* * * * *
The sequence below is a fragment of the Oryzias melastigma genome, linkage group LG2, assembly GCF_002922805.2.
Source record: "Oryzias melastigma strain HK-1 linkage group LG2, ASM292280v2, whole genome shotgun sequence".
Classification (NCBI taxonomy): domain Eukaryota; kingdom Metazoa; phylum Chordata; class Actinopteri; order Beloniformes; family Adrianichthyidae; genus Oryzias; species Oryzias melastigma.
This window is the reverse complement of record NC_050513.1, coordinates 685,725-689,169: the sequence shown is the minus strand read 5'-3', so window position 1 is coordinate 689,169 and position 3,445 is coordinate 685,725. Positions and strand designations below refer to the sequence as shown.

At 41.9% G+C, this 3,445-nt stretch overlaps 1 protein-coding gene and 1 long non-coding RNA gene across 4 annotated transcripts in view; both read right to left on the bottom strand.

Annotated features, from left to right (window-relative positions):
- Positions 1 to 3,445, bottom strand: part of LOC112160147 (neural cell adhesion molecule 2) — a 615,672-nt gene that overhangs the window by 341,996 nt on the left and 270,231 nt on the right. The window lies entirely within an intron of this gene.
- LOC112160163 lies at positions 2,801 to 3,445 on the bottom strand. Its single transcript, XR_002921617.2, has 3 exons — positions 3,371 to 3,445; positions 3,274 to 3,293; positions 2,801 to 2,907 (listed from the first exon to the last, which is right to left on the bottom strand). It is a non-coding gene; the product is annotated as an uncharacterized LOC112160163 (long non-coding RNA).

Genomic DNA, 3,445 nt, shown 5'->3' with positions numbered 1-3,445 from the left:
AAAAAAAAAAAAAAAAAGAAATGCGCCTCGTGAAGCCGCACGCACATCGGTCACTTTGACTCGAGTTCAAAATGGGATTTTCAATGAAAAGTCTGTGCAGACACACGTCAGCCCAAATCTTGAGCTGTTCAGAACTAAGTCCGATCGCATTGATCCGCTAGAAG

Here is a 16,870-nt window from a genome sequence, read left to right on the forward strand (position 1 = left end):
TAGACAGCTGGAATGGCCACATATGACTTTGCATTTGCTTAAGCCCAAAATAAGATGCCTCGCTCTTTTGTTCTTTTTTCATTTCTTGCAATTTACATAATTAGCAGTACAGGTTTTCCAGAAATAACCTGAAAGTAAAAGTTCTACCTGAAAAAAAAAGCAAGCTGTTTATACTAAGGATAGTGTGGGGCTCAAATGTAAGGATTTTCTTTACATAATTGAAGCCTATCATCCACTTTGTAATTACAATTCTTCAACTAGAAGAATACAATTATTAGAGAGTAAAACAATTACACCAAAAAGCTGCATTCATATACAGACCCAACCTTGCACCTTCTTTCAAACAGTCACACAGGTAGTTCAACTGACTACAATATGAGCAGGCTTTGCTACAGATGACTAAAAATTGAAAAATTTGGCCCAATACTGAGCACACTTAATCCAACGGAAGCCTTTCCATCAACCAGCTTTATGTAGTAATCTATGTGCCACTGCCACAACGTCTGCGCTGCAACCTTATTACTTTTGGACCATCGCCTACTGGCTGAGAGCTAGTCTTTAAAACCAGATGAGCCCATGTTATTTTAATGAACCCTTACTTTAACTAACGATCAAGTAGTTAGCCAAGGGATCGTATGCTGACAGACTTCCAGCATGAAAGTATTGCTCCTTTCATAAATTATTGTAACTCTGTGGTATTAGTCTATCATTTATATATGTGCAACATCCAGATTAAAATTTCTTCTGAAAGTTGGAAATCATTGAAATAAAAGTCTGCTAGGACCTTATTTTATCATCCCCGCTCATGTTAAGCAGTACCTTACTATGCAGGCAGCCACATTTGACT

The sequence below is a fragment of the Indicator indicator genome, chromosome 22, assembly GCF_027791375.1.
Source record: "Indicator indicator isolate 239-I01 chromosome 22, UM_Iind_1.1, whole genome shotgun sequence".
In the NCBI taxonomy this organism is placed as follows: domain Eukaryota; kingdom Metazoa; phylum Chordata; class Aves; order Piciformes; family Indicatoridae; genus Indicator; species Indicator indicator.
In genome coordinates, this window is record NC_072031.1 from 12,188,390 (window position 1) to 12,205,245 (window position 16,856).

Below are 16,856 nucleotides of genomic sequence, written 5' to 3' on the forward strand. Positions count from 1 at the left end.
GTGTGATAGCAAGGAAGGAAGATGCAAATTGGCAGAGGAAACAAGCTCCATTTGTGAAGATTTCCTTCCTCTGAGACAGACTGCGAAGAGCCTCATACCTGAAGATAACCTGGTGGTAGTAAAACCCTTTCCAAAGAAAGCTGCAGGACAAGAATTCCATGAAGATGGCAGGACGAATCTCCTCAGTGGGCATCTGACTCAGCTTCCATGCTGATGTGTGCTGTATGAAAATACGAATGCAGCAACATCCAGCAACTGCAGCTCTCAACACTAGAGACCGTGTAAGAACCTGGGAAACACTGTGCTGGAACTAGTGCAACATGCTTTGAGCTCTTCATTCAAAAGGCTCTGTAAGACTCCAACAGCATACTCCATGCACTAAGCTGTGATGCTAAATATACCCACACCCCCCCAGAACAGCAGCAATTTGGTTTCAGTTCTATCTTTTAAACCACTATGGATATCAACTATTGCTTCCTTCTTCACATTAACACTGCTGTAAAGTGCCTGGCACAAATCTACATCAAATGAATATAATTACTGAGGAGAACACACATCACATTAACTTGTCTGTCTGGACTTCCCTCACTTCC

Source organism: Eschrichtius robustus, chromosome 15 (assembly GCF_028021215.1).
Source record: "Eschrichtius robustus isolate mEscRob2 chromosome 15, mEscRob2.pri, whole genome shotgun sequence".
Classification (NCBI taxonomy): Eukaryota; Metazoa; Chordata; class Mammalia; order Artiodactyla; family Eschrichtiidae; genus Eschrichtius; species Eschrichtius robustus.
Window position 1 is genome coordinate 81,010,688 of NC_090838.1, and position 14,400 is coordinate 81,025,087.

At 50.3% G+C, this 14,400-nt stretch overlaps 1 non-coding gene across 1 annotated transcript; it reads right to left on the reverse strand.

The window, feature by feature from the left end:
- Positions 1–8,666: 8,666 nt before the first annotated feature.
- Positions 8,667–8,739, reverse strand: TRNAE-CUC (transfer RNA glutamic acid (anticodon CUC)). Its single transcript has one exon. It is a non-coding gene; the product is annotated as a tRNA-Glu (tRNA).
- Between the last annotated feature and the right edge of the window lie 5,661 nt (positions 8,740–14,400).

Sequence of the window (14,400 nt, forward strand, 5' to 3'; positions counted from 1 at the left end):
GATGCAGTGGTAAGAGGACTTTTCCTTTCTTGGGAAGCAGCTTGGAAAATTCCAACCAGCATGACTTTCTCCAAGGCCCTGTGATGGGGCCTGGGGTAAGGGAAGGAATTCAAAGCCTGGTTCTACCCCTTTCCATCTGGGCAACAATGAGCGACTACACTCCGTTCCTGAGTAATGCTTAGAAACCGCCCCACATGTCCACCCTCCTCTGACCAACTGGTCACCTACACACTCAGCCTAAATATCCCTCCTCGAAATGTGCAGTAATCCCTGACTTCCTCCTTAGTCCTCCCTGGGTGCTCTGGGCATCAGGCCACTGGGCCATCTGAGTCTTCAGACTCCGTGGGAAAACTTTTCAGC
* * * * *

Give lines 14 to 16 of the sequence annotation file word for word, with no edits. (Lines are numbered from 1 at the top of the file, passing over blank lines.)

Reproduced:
Source record: "Indicator indicator isolate 239-I01 chromosome 22, UM_Iind_1.1, whole genome shotgun sequence".
In the NCBI taxonomy this organism is placed as follows: domain Eukaryota; kingdom Metazoa; phylum Chordata; class Aves; order Piciformes; family Indicatoridae; genus Indicator; species Indicator indicator.
In genome coordinates, this window is record NC_072031.1 from 12,188,390 (window position 1) to 12,205,245 (window position 16,856).